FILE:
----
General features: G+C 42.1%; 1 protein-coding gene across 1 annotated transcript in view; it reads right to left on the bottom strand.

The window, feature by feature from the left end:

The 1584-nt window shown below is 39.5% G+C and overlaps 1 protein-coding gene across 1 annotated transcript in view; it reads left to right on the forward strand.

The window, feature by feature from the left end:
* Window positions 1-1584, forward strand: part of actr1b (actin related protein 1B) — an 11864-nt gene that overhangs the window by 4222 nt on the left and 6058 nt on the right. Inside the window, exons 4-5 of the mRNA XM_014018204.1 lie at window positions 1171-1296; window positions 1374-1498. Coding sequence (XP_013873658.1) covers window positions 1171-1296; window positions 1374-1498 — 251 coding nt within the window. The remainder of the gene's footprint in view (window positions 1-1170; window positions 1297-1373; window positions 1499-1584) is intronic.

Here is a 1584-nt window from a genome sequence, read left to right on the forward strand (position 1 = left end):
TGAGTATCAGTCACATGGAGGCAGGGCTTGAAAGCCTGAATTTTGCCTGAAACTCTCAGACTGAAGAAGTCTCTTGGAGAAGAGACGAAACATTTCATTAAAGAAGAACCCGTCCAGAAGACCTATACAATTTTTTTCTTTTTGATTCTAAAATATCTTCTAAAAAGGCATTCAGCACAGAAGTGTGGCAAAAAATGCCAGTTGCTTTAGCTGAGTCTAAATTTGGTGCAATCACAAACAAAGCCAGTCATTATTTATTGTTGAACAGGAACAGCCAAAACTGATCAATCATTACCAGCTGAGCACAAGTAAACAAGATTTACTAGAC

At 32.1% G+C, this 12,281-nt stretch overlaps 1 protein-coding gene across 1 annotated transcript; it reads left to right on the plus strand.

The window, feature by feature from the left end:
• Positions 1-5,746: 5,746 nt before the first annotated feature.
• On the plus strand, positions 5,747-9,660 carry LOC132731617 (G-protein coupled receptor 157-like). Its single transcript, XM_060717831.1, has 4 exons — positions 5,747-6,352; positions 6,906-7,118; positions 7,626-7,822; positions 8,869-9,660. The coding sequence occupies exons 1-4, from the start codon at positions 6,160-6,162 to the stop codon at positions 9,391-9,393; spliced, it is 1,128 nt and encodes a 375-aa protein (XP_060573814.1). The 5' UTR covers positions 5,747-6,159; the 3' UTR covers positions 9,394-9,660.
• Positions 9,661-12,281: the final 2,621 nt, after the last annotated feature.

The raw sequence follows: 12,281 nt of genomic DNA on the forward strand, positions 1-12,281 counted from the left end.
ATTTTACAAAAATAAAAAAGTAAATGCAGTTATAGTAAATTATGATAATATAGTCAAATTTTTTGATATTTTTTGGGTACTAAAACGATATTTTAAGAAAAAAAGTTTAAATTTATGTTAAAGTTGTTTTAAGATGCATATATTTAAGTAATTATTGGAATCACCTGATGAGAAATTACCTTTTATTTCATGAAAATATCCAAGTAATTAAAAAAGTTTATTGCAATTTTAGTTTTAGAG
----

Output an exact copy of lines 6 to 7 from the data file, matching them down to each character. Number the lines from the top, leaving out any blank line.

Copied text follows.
Here is a 1584-nt window from a genome sequence, read left to right on the forward strand (position 1 = left end):
TGAGTATCAGTCACATGGAGGCAGGGCTTGAAAGCCTGAATTTTGCCTGAAACTCTCAGACTGAAGAAGTCTCTTGGAGAAGAGACGAAACATTTCATTAAAGAAGAACCCGTCCAGAAGACCTATACAATTTTTTTCTTTTTGATTCTAAAATATCTTCTAAAAAGGCATTCAGCACAGAAGTGTGGCAAAAAATGCCAGTTGCTTTAGCTGAGTCTAAATTTGGTGCAATCACAAACAAAGCCAGTCATTATTTATTGTTGAACAGGAACAGCCAAAACTGATCAATCATTACCAGCTGAGCACAAGTAAACAAGATTTACTAGAC